If we could sum up the viral times in which we're living in just a few words, they might be: "Just two per customer."
Everyone gets anxious when the world takes an uncertain turn. And often, we treat that anxiety with a little panic buying.
A study published last year in the Journal of Consumer Research found that people buy things in troubled times as a means of exerting control over their lives. And it's not necessarily new clothes or gadgets. The researchers noted that utility items — specifically, cleaning products — tend to move most briskly from store shelves.
The hoarding of toilet paper, as perhaps the most fundamental cleaning product, may represent our most fundamental fears. An invisible enemy stalks us. It's shutting down countries like dominoes, forcing people to stay home, disconnected from public life as increasingly bad news about coronavirus rolls in.
Maybe people are squeezing the Charmin because, in uncertain times, we need to hold on to something. Maybe a stockpile of toilet paper brings assurances.
There's plenty of love in a time of coronavirus too. Retailers in Australia are giving seniors and people with disabilities their own time to shop. Chinese billionaire Jack Ma is sending America a gift of 1 million masks and 500,000 testing kits.
But mostly, there's fear. And it's nowhere more evident than in the toilet paper aisle.
The truth about toilet paper
The thing is, it's not actually going anywhere. For all the sharp words and even sharper elbows thrown around by toilet paper marauders, they seem to be missing one essential fact: There is no toilet paper shortage.
As The New York Times points out, retailers that see their shelves emptied often restock them in a day, often in just a few hours. Toilet paper makers are rolling with demand, but they're careful not to ratchet up production too dramatically.
That's because people with respiratory illnesses don't actually need more toilet paper.
So why should manufacturers dramatically ramp up production? Cupboards get filled. The market gets glutted. And then, prices go down.
"You are not using more of it. You are just filling up your closet with it," Jeff Anderson, president of paper product manufacturer Precision Paper Converters, tells the Times. "What happens in the summer when demand dries up and people have all this extra product in their homes?"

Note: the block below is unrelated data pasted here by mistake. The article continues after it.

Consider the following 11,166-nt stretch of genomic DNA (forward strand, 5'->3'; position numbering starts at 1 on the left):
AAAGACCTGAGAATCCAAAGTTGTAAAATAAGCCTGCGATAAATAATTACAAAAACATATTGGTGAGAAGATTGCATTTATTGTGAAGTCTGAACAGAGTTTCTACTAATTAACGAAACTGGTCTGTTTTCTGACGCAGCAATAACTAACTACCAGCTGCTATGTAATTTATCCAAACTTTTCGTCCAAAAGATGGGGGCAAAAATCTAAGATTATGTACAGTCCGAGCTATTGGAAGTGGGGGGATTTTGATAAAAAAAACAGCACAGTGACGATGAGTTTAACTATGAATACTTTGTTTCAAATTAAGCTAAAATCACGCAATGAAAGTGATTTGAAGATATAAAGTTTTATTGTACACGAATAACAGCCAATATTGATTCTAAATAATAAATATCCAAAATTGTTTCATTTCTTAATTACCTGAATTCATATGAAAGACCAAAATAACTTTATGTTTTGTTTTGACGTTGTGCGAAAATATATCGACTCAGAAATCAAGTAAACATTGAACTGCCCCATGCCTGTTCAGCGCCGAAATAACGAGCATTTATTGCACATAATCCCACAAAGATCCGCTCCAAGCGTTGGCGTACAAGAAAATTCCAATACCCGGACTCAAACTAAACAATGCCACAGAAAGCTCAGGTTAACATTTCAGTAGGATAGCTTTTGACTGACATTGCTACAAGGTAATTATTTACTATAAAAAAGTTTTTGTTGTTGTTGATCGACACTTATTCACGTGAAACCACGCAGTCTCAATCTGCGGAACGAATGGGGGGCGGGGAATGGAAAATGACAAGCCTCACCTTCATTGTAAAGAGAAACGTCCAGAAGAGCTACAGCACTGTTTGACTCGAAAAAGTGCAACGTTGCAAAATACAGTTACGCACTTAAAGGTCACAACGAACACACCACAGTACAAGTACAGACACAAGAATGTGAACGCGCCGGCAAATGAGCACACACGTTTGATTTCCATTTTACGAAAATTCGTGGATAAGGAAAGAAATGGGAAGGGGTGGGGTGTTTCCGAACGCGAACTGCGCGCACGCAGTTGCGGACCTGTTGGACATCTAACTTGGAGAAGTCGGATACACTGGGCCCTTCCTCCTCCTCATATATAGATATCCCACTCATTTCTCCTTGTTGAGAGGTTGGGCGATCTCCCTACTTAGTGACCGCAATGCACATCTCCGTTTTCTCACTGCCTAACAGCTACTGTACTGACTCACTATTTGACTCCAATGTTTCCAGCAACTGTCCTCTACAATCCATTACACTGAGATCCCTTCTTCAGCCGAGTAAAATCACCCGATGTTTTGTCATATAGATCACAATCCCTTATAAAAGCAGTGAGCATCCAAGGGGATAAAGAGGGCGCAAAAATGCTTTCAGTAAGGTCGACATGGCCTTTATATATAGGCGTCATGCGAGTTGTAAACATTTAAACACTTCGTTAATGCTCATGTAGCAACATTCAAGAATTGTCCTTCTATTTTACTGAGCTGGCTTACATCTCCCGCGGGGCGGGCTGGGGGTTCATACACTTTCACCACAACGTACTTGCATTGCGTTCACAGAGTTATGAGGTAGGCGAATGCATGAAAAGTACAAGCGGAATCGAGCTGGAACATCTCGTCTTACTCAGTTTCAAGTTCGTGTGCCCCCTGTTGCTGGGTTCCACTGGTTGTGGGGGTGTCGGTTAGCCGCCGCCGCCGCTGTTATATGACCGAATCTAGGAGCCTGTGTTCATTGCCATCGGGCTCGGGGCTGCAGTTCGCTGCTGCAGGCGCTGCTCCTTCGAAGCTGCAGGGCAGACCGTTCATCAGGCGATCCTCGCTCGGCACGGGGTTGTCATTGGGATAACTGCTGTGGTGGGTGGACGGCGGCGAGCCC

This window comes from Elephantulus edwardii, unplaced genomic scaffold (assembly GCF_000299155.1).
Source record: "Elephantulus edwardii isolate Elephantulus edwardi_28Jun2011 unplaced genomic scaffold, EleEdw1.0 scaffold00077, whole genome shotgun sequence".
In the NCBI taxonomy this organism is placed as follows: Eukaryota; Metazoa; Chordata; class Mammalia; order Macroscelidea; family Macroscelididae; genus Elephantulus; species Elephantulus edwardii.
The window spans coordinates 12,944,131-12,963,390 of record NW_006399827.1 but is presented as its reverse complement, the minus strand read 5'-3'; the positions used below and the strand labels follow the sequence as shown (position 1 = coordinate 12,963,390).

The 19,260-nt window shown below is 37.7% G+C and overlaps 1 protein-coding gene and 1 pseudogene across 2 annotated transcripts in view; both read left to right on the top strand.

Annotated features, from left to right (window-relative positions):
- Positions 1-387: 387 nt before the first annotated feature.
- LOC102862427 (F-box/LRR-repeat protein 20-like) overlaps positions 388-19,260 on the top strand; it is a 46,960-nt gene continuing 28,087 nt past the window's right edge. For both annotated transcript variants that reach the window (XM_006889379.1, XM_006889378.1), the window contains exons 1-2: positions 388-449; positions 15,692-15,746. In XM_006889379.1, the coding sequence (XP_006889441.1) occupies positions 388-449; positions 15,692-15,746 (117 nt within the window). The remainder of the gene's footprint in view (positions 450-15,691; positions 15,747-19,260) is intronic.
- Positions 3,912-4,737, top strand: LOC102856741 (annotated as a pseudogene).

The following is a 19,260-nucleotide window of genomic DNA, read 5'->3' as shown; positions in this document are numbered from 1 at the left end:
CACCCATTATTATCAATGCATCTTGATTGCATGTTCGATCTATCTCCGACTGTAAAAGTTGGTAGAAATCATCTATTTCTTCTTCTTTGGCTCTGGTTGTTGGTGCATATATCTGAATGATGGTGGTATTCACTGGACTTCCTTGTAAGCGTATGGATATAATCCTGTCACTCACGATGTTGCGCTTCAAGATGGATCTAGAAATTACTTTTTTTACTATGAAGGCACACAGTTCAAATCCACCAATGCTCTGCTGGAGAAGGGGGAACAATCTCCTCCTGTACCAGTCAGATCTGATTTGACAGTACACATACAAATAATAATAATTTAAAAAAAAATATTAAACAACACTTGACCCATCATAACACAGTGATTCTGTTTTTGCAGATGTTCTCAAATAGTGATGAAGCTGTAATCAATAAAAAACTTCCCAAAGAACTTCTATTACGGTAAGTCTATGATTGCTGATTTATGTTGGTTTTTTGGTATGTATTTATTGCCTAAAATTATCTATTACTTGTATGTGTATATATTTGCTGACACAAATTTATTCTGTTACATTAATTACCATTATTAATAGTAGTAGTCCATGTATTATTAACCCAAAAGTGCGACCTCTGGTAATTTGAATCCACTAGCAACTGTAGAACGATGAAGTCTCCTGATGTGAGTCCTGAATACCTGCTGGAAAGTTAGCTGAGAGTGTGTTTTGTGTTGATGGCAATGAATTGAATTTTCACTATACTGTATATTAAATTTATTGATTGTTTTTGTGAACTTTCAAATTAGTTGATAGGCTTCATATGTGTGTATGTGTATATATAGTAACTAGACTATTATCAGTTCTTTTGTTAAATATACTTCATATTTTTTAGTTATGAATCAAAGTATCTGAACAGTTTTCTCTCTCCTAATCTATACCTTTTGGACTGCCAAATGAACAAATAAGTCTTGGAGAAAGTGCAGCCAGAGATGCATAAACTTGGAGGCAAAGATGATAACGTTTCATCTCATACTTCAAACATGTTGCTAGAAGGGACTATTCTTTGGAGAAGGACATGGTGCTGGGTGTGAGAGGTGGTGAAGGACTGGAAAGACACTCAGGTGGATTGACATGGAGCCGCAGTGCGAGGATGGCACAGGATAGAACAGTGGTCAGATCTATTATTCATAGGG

Probably the same thing that will happen to hand sanitizers and cleansing wipes — people will buy less. If any of these industries decides to cash in on all that panic buying now, it only hurts them down the road. Slow and steady seems to be the refrain from manufacturers in both the U.S. and Canada.
"We've got all the raw material, we've got all the assets running, we have all the production, our sites are at full capacity to recover from this spike," Dino Bianco, chief executive officer of Kruger Products LP, tells the Globe & Mail.
The thing is, the toilet paper-addled masses have been infected with something many times more contagious than any coronavirus: fear.
"People, being social creatures, we look to each other for cues for what is safe and what is dangerous," Steven Taylor, a clinical psychologist at the University of British Columbia, tells Fox News. "And when you see someone in the store panic-buying, that can cause a fear-contagion effect."
"People become anxious ahead of the actual infection," he adds. "They haven't thought about the bigger picture, like what are the consequences of stockpiling toilet paper."
Or, of course, their dignity circling the drain.
And what about the run on paper towels? There's no data suggesting infected people tend to spill their drinks more often. Ahh . . . wait a minute. We know what you're planning to do with that stuff. Just know this: Paper towels do not go down easy on plumbing.
Unlike their toilet-friendly counterparts, paper towels and napkins aren't designed to break down when they come into contact with water. Just the opposite, actually. They keep it together, so they can soak up as much of a spill as possible. But that very sturdiness is what keeps them from circling the drain, eventually clogging pipes — and creating a very different kind of tempest in a toilet bowl.
If you really need the comfort of a well-stocked bathroom cupboard, but don't want to join the barbarians at the gates of Costco, there's another option: Make your own toilet paper.
It's a surprisingly simple process. It starts with a few sheets of newspaper — which, these days, may not be easy to come by. But yesterday's news, in addition to being a wonderful substitute for toilet paper, may also remind us of a powerful truth in even the darkest of times: All things must pass.